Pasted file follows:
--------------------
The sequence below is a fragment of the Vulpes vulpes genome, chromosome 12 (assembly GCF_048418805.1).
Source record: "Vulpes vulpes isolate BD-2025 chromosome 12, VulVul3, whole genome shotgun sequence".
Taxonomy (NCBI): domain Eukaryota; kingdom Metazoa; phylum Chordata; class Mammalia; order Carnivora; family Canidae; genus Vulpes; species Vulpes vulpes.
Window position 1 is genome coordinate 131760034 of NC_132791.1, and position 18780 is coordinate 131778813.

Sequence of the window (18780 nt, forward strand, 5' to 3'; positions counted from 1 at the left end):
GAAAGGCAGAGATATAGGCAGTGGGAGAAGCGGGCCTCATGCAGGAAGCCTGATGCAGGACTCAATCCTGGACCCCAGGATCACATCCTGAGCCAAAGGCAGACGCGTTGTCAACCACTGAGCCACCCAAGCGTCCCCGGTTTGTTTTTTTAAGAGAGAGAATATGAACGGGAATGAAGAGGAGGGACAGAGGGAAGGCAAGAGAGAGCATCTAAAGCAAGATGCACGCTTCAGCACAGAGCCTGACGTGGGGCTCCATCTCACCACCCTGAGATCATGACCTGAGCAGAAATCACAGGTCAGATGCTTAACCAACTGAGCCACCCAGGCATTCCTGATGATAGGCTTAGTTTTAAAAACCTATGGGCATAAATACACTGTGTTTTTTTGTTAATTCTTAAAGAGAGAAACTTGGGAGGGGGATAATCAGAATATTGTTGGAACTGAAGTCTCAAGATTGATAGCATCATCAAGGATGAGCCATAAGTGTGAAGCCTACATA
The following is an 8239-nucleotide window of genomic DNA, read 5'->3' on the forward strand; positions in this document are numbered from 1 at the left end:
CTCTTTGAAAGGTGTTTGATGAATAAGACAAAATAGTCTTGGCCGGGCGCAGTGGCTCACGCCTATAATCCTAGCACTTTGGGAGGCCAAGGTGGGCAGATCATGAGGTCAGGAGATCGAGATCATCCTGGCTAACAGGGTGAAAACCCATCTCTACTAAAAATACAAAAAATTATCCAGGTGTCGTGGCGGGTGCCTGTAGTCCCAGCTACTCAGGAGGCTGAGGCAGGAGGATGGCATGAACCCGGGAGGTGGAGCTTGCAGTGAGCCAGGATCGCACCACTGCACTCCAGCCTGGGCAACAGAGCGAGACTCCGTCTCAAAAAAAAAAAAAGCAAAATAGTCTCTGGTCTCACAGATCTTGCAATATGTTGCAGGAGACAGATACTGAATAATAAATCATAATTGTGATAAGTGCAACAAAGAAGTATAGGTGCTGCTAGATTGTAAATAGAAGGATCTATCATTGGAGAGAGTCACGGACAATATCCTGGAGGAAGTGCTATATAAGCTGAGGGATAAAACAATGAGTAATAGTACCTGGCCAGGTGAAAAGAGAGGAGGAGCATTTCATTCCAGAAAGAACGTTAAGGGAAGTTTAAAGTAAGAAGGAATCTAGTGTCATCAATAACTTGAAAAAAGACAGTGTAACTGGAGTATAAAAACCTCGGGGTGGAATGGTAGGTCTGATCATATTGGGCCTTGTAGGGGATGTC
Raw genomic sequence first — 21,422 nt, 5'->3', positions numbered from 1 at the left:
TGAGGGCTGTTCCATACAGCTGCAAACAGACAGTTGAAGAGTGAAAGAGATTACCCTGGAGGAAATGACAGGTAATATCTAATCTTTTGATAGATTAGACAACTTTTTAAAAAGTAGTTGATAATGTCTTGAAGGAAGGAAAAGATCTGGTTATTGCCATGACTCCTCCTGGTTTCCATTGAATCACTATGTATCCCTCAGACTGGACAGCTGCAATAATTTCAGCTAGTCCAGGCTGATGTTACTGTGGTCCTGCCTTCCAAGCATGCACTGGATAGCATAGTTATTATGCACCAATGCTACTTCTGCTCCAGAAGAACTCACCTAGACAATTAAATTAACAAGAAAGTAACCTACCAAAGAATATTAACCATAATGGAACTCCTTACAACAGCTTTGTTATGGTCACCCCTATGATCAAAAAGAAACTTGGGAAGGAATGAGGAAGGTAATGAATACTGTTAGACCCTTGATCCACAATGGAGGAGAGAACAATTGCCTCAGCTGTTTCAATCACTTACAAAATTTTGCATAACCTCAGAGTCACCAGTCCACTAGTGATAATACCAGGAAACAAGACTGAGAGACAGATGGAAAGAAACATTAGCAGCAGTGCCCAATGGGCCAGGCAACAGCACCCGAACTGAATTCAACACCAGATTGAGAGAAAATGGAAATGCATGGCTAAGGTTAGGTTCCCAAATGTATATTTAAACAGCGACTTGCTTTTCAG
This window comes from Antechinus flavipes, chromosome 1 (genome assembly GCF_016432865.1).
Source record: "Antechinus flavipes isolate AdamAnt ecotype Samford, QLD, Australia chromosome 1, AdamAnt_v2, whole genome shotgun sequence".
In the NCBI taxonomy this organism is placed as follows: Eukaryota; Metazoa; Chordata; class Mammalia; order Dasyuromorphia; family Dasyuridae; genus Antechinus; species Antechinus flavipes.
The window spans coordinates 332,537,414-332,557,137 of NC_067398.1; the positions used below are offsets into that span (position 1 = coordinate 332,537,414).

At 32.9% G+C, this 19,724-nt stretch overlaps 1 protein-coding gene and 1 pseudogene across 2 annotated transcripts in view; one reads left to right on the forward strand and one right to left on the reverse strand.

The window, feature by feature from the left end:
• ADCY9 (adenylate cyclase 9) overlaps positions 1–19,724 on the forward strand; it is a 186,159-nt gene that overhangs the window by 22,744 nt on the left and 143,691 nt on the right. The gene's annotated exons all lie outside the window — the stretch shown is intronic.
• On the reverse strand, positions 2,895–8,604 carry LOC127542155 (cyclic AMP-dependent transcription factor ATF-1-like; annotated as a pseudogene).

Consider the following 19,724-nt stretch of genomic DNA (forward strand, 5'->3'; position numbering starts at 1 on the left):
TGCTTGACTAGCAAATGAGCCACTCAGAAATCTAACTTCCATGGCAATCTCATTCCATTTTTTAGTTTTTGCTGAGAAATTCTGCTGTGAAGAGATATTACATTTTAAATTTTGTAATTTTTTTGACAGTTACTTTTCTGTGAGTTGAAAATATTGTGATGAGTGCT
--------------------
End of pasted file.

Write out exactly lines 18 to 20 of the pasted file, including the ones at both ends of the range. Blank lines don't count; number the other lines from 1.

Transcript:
• On the reverse strand, positions 2,895–8,604 carry LOC127542155 (cyclic AMP-dependent transcription factor ATF-1-like; annotated as a pseudogene).

Consider the following 19,724-nt stretch of genomic DNA (forward strand, 5'->3'; position numbering starts at 1 on the left):
TGCTTGACTAGCAAATGAGCCACTCAGAAATCTAACTTCCATGGCAATCTCATTCCATTTTTTAGTTTTTGCTGAGAAATTCTGCTGTGAAGAGATATTACATTTTAAATTTTGTAATTTTTTTGACAGTTACTTTTCTGTGAGTTGAAAATATTGTGATGAGTGCT